Read everything else we have to say about Monterey Car Week and the Pebble Beach Concours d'Elegance.
The best of show awardee for the 71st Pebble Beach Concours d’Elegance was this beautiful, rakish 1932 Duesenberg Model J Figoni Sports Torpedo. Owned by Lee Anderson of Naples, Florida, the car represents not only the kind of outstanding top-tier classic design that the event reveres, but the specificity and uniqueness that are its hallmarks.
Held each August on the Monterey Peninsula in northern California, the Pebble Beach Concours d’Elegance is one of the world's top-tier classic-car shows, drawing pinnacle vehicles from throughout the history of the automobile. This year’s featured classes included vehicles from Talbot-Lago’s grand sport line, Alfa Romeo’s 8C 2300 line, 1932 Ford hot rods, vehicles with unorthodox propulsion systems, and cars that celebrate the centenary of Lincoln and Le Mans, among others.
This car was not a member of any of these classes, which gave it a bit of an underdog status—although, as a Duesenberg fan since childhood, this author pegged this car as a winner from the first moment he laid eyes upon it.
The Model J was the most powerful and exclusive American car of its era, with a racing-derived straight-eight engine that produced such prodigious power it was a standard deviation above any of its contemporary competitors. Model Js were available from the factory as a rolling chassis only. While most were bodied by top-tier American coachbuilders, this rare and gorgeous coupe was the work of famed Parisian coachbuilder Joseph Figoni, who created this outrageous torpedo-tailed roadster.
While focused most strongly on highly restored cars from the so-called Classic Era between the two World Wars, the field has expanded somewhat, recently. This year, a visitor fortunate enough to walk the 18th green at the eponymous Pebble Beach golf course was able to see a variety of vehicles from the '50s, '60s, and '70s, as well as a growing number of cars that fall into the Preservation class—vehicles that are more or less in original, unrestored condition.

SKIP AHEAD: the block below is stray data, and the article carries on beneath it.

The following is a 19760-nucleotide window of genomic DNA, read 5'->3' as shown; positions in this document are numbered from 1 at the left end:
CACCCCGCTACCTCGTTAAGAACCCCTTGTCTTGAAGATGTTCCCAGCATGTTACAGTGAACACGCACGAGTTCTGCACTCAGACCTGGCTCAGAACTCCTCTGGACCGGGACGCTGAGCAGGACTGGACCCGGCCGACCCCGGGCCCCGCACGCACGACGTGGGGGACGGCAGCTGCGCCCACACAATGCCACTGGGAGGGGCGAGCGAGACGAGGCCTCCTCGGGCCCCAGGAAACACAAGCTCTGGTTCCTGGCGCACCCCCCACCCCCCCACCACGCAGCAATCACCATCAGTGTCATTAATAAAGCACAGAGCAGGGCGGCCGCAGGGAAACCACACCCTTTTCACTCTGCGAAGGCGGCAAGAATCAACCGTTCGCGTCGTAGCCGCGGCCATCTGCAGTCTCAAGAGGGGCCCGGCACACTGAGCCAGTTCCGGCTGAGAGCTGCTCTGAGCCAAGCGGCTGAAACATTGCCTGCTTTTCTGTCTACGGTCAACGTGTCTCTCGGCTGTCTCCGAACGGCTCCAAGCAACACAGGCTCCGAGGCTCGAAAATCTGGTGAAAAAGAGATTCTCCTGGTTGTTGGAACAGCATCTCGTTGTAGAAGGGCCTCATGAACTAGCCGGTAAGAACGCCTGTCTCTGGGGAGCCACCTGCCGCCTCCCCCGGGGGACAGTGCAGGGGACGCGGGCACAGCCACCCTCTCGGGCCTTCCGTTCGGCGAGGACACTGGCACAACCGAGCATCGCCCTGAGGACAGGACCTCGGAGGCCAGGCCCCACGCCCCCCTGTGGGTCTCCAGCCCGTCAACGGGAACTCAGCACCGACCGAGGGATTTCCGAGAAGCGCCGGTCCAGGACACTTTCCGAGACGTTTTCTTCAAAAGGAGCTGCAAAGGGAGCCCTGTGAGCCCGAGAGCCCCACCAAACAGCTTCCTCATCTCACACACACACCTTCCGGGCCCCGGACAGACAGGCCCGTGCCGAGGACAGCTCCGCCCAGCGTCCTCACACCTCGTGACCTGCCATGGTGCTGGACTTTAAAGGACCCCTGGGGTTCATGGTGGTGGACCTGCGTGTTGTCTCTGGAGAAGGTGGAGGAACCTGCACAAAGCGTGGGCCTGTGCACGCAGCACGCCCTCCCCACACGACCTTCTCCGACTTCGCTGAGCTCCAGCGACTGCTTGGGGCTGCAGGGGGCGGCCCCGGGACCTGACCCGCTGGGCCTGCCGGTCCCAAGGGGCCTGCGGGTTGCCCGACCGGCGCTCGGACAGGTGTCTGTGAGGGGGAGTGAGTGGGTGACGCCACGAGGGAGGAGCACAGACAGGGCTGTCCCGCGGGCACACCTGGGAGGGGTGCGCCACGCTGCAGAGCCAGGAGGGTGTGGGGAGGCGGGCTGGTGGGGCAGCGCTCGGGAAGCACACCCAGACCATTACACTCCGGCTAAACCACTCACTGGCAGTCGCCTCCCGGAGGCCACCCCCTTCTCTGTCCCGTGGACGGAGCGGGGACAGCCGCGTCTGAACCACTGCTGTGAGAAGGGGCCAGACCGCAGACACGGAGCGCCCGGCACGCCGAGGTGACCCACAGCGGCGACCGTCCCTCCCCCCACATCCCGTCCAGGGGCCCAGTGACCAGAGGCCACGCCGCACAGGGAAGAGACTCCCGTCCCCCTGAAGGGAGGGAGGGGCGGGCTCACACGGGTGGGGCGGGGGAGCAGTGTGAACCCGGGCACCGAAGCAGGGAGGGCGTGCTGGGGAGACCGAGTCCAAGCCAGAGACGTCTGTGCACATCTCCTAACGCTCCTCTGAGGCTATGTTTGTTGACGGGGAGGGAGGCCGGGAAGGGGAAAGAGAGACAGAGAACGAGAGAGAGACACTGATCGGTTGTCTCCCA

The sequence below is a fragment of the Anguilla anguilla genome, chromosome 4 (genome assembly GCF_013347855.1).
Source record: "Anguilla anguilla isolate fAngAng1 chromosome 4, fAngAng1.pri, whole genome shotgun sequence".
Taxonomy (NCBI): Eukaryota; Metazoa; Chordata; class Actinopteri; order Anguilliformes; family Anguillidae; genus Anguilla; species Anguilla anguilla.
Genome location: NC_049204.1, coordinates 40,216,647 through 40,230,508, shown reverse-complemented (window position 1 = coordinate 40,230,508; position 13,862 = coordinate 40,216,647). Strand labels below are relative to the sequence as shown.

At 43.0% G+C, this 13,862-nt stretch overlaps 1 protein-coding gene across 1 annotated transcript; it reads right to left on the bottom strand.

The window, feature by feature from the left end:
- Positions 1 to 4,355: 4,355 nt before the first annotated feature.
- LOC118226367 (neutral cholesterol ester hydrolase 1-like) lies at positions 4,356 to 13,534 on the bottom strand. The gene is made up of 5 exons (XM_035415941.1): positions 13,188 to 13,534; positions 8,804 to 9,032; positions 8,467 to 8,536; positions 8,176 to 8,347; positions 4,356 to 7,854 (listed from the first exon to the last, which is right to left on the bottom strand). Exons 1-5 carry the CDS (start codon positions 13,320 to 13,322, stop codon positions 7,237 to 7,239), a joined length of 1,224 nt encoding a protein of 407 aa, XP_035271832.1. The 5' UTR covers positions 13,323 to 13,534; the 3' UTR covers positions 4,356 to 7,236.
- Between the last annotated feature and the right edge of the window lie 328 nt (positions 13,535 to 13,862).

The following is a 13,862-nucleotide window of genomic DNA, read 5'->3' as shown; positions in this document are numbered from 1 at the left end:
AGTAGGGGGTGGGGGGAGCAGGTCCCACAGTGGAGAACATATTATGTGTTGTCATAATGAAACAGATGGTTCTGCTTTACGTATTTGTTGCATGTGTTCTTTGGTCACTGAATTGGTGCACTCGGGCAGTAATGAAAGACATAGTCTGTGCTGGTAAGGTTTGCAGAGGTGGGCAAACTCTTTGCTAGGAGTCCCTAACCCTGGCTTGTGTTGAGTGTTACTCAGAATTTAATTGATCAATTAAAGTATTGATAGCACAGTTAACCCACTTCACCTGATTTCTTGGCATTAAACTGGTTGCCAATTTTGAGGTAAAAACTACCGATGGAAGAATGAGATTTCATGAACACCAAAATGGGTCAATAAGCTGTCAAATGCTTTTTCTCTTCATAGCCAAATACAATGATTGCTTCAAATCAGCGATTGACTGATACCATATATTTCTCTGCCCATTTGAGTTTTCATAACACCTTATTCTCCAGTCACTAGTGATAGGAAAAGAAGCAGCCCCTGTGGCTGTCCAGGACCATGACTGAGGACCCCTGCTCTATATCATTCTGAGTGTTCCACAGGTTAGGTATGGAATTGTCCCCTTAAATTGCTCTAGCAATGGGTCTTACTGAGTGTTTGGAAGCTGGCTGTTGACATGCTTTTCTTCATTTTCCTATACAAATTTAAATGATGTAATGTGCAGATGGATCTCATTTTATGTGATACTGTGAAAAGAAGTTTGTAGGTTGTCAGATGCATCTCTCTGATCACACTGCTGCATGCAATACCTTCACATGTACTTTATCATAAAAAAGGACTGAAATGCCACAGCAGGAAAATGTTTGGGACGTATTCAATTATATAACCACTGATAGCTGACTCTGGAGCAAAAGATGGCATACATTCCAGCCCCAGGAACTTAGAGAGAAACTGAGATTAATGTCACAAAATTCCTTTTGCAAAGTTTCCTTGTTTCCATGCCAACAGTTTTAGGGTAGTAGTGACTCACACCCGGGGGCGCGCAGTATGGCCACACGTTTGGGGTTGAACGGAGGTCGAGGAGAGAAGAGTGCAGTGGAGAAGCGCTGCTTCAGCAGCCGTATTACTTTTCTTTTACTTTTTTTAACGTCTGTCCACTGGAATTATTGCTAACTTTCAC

These vehicles are here to accommodate the enhanced interest among collectors—particularly younger collectors (and younger, in Pebble Beach terms, means anyone under about 80)—in cars from the postwar era, and in cars that wear their entropic narrative on their steel and wooden and leather flesh, in the way of patina, dings, wear, and other marked layers of ownership.
But this year’s winner demonstrated a further re-entrenchment of the core classical tradition that is foundational to the concours world, with a nod toward the adventurous spirit of design endowed by this singular vehicle.
We have, sadly, seen such experimentation fade in recent years, with the rise of the crossover and other anodyne body types, but the full-fledged emergence of the EV category has renewed interest in fresh forms—witness the Streamline Moderne influence of the new Cadillac Celestiq. Perhaps this award signals the return of the boattailed roadster? We would relish such a revival.
In the meantime, we suggest you relish the beauty, proportion, and perfection of this azure Duesey, the sculptural forms of which would be as appropriate in a museum as any Rodin or Serra.